Teaching Matthew: The Passion and the Resurrection


Note: This blog is the last in a series of posts on teaching the Gospel of Matthew. You can find the first blog on teaching Matthew HERE.

The final section in Matthew tells the story of Jesus’ passion (from the Latin word for “suffering,” referring to Jesus’ torture and death) and resurrection. The book of Matthew ends with a “mini-discourse,” as befits Matthew’s style, we now call the “Great Commission.” The outline for the section looks like this.

VII.     Section 7 – The Passion and the Resurrection (26:1-28:20)

            A.        Passion Narratives (26:1-27:66)

            B.        The Resurrection and the Great Commission (28:1-20)

The passion narratives detail Jesus’ arrest, his “trials,” his torture, and his death. Matthew follows with reports of two of the resurrection appearances of Jesus to his followers: the women at the tomb and then to all of his disciples. The Great Commission ends the Gospel, demonstrating one final time Matthew’s core theme—Jesus is the Old Testament Messiah, but he came to be the savior of the whole world. My notes and handout for my church are below. Note: some of the language below is adapted from the study notes on Matthew that I wrote for the Worldview Study Bible (Holman Bible Publishers, 2018).

Jesus’ Final Hours and His Arrest (26:1-56):

The centerpiece of Jesus’ final hours before his arrest is the Passover meal he eats with his disciples. It follows a brief description of the plot to betray him and his anointing at Bethany. And, though it is relatively short in relation to the larger section, it packs an outsized theological punch.

Passover was the feast of Israel in which they commemorated God’s rescue of his people from the judgment of the Death Angel (Ex 12:1-28) and the slavery of Egypt (Ex 12:29-42). The Passover lamb was killed on the fourteenth day of Nisan. After sunset, which marked the beginning of the next day in Jewish timekeeping, the Passover meal was eaten. Jesus probably celebrated the Passover on Thursday, shortly before his arrest.

Within the Passover ritual Jesus interprets the elements common to all Passover celebrations, explicitly putting himself into the Passover story. The bread and wine symbolize his body and blood, the sacrificial death of the Messiah for the forgiveness of sins. Just as God allowed a lamb to die in the place of the firstborn in every house in Egypt (Ex 12:1-28), so God allows the Messiah to die in the place of everyone, so they might be rescued from sin and death.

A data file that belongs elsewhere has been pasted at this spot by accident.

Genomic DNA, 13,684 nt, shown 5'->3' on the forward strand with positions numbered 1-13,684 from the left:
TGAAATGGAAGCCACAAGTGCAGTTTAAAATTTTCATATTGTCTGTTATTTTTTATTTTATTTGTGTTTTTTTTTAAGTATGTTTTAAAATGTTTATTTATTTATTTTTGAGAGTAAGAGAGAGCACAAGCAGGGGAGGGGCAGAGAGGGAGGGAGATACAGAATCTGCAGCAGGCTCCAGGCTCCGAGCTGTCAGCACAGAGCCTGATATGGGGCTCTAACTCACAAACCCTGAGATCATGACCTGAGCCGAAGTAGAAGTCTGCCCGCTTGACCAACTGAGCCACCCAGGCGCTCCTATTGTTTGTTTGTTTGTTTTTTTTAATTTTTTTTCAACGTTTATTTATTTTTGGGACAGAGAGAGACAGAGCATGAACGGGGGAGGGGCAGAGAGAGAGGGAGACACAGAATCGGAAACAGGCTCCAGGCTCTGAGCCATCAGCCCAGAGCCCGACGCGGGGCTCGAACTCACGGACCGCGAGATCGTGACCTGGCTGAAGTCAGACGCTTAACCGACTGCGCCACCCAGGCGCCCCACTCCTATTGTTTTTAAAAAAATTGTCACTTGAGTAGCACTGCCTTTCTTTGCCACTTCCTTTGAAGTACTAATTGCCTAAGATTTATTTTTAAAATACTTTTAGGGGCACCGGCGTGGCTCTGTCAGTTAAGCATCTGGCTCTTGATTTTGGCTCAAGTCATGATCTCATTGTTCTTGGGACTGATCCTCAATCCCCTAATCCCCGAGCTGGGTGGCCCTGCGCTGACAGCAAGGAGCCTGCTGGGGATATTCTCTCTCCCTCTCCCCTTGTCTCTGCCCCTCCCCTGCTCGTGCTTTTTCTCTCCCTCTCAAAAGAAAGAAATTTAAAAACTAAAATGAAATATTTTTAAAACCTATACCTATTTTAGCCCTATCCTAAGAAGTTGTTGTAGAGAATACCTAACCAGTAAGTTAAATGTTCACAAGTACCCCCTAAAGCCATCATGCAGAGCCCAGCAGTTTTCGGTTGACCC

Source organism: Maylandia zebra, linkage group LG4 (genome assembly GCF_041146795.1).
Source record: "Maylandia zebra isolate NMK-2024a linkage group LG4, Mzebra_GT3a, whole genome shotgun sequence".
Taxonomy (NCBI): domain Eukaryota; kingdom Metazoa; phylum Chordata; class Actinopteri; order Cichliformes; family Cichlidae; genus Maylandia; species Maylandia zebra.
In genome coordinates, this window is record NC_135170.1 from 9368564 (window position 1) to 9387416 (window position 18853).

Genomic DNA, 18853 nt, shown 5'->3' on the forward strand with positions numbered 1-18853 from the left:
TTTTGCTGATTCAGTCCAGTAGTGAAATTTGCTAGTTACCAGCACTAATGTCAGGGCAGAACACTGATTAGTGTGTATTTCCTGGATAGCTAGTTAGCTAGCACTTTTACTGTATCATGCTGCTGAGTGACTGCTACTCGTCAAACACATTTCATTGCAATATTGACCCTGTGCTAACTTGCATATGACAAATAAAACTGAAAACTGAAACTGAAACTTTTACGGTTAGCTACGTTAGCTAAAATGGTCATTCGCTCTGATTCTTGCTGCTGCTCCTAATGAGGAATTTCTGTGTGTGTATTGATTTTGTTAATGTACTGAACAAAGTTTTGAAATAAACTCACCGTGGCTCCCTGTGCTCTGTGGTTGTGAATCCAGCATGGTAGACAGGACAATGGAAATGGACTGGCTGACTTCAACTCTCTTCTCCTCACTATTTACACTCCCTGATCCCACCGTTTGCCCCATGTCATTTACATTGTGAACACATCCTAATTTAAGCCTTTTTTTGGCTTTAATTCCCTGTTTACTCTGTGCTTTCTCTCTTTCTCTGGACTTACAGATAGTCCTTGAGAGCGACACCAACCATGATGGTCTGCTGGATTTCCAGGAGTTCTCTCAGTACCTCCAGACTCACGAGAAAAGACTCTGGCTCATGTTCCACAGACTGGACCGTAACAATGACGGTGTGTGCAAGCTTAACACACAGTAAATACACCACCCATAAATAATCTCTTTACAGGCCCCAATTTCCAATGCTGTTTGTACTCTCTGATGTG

Following the Passover, the narrative turns dark. Peter’s betrayal is announced in the Gospel. The disciples fail Jesus in the Garden of Gethsemane. Jesus is arrested, and the disciples, especially Peter, abandon and then deny Jesus.

1.  How is the Jesus story like the Passover story? What are the other “Passover-like” stories in the Bible?

2. Why do you think Matthew makes a big deal of the failure of the disciples? What can we learn from this about ourselves? What can we learn about Jesus?

Jesus’ Trial and Torture (26:57-27:31):

Throughout his trials, Jesus is selective in who he answers and in what charges he answers. He affirms to the Sanhedrin that he is Messiah, the Son of God (Mt 26:63-64), and he affirms to Pilot that he is the king of the Jews. Jesus, however, never answers any of the false accusations made against him; He instead remains silent. Jesus knows that his mission is to die for the sins of the world. He is not seeking to exonerate himself or escape his fate. He behaves like a guilty man though he is innocent, so he can die on the cross for a guilty world.

Pilot is a political opportunist. He has no desire to get embroiled in a Jewish religious dispute, especially not after the demonstration of Jesus’ popularity on Palm Sunday. He also has no desire to execute a prisoner because his arm is being twisted by the Jewish religious establishment. The religious leaders, however, see through Pilot’s attempts and hold their ground. When it comes to it, Pilot has no problem executing someone, guilty or not, if it is politically expedient.

1.  What sorts of questions do Jesus’ accusers (Jewish and Roman) ask Jesus? What are their intentions? Jesus’ answers continue to confound them. Why? What does that tell us?

2.  How is the Jesus and Barabbas story the same as your story? What does Barabbas’ name mean? Do you think that was intentional on God’s part?

Jesus’ Crucifixion and Resurrection and the Great Commission (27:32-28:15):

Matthew ends his Gospel of Jesus with a description of Jesus’ crucifixion and what is traditionally called “The Great Commission.” Matthew has already highlighted stories about pagan gentiles to whom God has revealed the good news of the Messiah (e.g. Matthew 2:1-12; 8:5-13; 15:21-28), and now Jesus instructs his followers to continue that work. Jesus commands them to take the good news about the Messiah to the ends of the earth.

1.  What are we supposed to make of the tearing of the temple curtain and the dead walking around Jerusalem at the moment of Jesus’ death? Matthew doesn’t appear to tell us these events because of their startling nature (he barely mentions either). Matthew is telling these to us to teach us something. What?

2.  How is the Great Commission the only fitting end to the Gospel of Matthew? How does it summarize the entire Gospel?

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